Since I've been working on and with Component Designer for the last couple of years, I sometimes forget what we've done here. I've looked at a lot of IDE's and none of them were this "friendly" to work with, especially those in the open source or Java worlds - plus, Designer has all the power that developers expect. Now that it's built on pure Eclipse 3.2, you can work at a lower level if you want or need to do that, simply by changing perspectives in Eclipse.
Here's what it looks like now, as I was going thru the tutorial.
(Click to open a larger image in a new window.)
Here are some random interesting features in this release:
o Install will lay down Eclipse 3.2 for you, or you can install it into your existing version.
o A lot of JSF based IDEs assume you really want to know about all that J2EE gorp - Designer doesn't and won't show it to you. However, you CAN have access to the page source code now, which is JSF markup, but almost like working with HTML markup. Handy for tweaking things directly in the code instead of looking thru all the property panels. You can also do things like find and replace - it's just text, after all!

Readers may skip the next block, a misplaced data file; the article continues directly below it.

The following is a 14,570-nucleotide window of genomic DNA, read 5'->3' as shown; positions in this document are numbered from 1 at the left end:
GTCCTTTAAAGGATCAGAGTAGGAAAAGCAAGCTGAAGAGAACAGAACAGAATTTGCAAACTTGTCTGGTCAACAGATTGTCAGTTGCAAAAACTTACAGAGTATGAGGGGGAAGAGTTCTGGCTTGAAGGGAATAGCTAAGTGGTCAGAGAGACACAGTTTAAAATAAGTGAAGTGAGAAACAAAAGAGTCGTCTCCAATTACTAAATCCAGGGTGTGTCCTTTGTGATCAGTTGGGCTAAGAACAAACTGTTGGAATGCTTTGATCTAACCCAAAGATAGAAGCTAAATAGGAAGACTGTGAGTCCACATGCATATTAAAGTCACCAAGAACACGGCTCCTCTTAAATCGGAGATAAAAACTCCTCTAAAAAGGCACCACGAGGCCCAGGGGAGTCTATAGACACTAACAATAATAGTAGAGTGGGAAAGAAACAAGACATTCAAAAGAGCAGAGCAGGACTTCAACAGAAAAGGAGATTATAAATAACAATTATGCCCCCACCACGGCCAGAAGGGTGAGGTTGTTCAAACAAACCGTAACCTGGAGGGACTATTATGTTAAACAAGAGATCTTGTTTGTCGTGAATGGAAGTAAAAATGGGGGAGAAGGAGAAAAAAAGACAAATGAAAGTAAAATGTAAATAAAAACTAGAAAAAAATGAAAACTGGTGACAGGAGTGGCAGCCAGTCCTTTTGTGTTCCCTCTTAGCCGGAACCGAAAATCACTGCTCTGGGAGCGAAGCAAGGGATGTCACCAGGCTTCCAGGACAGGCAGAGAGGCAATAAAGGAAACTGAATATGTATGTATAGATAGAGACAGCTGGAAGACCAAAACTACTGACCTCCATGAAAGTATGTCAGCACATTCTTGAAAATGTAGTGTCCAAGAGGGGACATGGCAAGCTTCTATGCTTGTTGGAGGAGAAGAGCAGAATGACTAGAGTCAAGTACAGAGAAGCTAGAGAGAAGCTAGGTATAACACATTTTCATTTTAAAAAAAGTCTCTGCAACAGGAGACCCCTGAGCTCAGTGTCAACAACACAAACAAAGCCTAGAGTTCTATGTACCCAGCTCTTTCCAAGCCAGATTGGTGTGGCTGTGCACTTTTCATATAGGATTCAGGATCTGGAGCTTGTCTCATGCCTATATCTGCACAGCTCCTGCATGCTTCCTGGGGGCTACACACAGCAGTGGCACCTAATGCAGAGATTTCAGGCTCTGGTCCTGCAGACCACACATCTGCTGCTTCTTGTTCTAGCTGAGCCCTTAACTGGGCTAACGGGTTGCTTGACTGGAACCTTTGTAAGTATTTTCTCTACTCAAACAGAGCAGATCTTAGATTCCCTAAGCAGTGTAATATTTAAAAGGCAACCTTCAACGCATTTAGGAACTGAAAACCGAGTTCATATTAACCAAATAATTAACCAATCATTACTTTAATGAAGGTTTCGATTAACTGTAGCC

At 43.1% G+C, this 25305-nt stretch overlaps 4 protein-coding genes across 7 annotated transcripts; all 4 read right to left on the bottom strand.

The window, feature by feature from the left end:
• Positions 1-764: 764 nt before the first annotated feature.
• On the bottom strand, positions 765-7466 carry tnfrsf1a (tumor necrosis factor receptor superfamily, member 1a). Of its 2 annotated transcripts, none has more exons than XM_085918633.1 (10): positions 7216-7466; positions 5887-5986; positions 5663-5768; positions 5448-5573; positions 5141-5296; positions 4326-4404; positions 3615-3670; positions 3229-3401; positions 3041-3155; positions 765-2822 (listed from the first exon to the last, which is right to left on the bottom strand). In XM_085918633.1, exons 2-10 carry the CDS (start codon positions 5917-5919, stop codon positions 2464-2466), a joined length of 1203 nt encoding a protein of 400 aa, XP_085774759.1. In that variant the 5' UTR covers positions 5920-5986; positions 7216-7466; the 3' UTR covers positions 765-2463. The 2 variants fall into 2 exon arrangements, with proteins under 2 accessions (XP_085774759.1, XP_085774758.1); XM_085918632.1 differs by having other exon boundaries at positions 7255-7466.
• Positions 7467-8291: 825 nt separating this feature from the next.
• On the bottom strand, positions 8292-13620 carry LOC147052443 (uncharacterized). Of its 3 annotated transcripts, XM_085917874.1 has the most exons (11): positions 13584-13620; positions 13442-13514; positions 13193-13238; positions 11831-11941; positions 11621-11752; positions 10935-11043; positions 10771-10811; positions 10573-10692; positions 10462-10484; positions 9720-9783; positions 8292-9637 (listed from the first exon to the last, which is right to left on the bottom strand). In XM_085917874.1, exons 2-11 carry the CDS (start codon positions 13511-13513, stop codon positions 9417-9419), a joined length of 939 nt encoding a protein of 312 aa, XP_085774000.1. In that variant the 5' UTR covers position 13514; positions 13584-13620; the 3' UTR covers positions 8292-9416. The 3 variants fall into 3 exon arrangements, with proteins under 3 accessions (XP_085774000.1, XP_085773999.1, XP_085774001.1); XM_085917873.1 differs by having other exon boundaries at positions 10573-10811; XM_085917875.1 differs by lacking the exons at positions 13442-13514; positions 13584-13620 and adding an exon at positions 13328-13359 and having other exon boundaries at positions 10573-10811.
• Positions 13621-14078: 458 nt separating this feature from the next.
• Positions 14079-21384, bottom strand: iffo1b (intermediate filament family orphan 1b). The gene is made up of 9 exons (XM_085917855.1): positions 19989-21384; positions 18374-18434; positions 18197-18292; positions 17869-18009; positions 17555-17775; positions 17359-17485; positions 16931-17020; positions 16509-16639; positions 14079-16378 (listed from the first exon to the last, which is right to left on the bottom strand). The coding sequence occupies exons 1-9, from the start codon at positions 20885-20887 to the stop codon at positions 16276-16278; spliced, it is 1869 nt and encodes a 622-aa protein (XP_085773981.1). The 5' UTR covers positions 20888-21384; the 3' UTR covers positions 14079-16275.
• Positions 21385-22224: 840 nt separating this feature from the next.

o Designer has a built-in database structure that automatically gets deployed to your choice of DB when you deploy the component. The Designer datastore is a document db and handles security (to the document level), metadata, and optimizations around view queries. View Queries are cool because while it stores a document as XML, there are also tables that only deal with the view query. So, for instance, if you have a large document with many XML elements, you may only want to display 3 columns in your view. That way, Designer only needs to index and store those 3 columns for the view display. It keeps everything in synch as you add, modify, or delete documents.
o In this release, View Queries are re-usable. This keeps the size of the db to a minimum. View Queries are akin to defining the selection of documents and some calculations on the columns in that view (a column "formula").
o In addition to the built-in document database, you can access "external data", meaning existing databases, Domino, XML, and web services. I personally think the XML data source is going to be popular because you can simply point it at any XML by file or URL and then easily bind it to the form for viewing. More on data sources in a future post.
o Here's an example of how being built on Eclipse opens up some possibilities. You can right-click on a file and have access to whatever plugins are on your system. In this case, I am showing the History feature, so you can see how the file had changed over time. The source code you see their is the Designer JSF, aka XSP.
I could go on and on, but I'll save some of that for future posts, you'll have to try it yourself. The download can't be more than 400M for the whole thing.Link to downloads